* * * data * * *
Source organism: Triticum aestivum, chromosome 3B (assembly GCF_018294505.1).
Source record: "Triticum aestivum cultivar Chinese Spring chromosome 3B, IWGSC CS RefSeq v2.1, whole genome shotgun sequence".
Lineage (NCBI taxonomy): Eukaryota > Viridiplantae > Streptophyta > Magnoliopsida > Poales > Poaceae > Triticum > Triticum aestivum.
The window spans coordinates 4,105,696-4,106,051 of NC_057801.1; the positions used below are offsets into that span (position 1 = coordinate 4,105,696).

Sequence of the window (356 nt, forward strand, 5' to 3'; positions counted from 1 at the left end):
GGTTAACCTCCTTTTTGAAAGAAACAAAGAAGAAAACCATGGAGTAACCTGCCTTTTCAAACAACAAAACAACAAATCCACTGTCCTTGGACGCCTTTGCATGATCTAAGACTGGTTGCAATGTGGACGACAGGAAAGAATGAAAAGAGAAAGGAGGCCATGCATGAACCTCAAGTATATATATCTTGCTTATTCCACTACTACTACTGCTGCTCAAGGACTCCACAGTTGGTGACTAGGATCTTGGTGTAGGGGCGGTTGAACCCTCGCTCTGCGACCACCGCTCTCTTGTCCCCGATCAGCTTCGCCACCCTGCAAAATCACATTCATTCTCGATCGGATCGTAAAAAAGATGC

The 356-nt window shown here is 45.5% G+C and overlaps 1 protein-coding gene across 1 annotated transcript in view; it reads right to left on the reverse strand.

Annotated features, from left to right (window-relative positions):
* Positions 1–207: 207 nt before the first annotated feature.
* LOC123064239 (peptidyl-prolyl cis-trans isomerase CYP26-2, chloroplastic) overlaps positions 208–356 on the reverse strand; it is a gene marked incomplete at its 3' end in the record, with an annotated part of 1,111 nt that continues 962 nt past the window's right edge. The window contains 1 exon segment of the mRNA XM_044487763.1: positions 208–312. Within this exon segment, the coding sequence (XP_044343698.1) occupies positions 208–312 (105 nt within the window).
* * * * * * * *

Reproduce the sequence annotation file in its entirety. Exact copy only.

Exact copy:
Source organism: Triticum aestivum, chromosome 3B (assembly GCF_018294505.1).
Source record: "Triticum aestivum cultivar Chinese Spring chromosome 3B, IWGSC CS RefSeq v2.1, whole genome shotgun sequence".
Lineage (NCBI taxonomy): Eukaryota > Viridiplantae > Streptophyta > Magnoliopsida > Poales > Poaceae > Triticum > Triticum aestivum.
The window spans coordinates 4,105,696-4,106,051 of NC_057801.1; the positions used below are offsets into that span (position 1 = coordinate 4,105,696).

Sequence of the window (356 nt, forward strand, 5' to 3'; positions counted from 1 at the left end):
GGTTAACCTCCTTTTTGAAAGAAACAAAGAAGAAAACCATGGAGTAACCTGCCTTTTCAAACAACAAAACAACAAATCCACTGTCCTTGGACGCCTTTGCATGATCTAAGACTGGTTGCAATGTGGACGACAGGAAAGAATGAAAAGAGAAAGGAGGCCATGCATGAACCTCAAGTATATATATCTTGCTTATTCCACTACTACTACTGCTGCTCAAGGACTCCACAGTTGGTGACTAGGATCTTGGTGTAGGGGCGGTTGAACCCTCGCTCTGCGACCACCGCTCTCTTGTCCCCGATCAGCTTCGCCACCCTGCAAAATCACATTCATTCTCGATCGGATCGTAAAAAAGATGC

The 356-nt window shown here is 45.5% G+C and overlaps 1 protein-coding gene across 1 annotated transcript in view; it reads right to left on the reverse strand.

Annotated features, from left to right (window-relative positions):
* Positions 1–207: 207 nt before the first annotated feature.
* LOC123064239 (peptidyl-prolyl cis-trans isomerase CYP26-2, chloroplastic) overlaps positions 208–356 on the reverse strand; it is a gene marked incomplete at its 3' end in the record, with an annotated part of 1,111 nt that continues 962 nt past the window's right edge. The window contains 1 exon segment of the mRNA XM_044487763.1: positions 208–312. Within this exon segment, the coding sequence (XP_044343698.1) occupies positions 208–312 (105 nt within the window).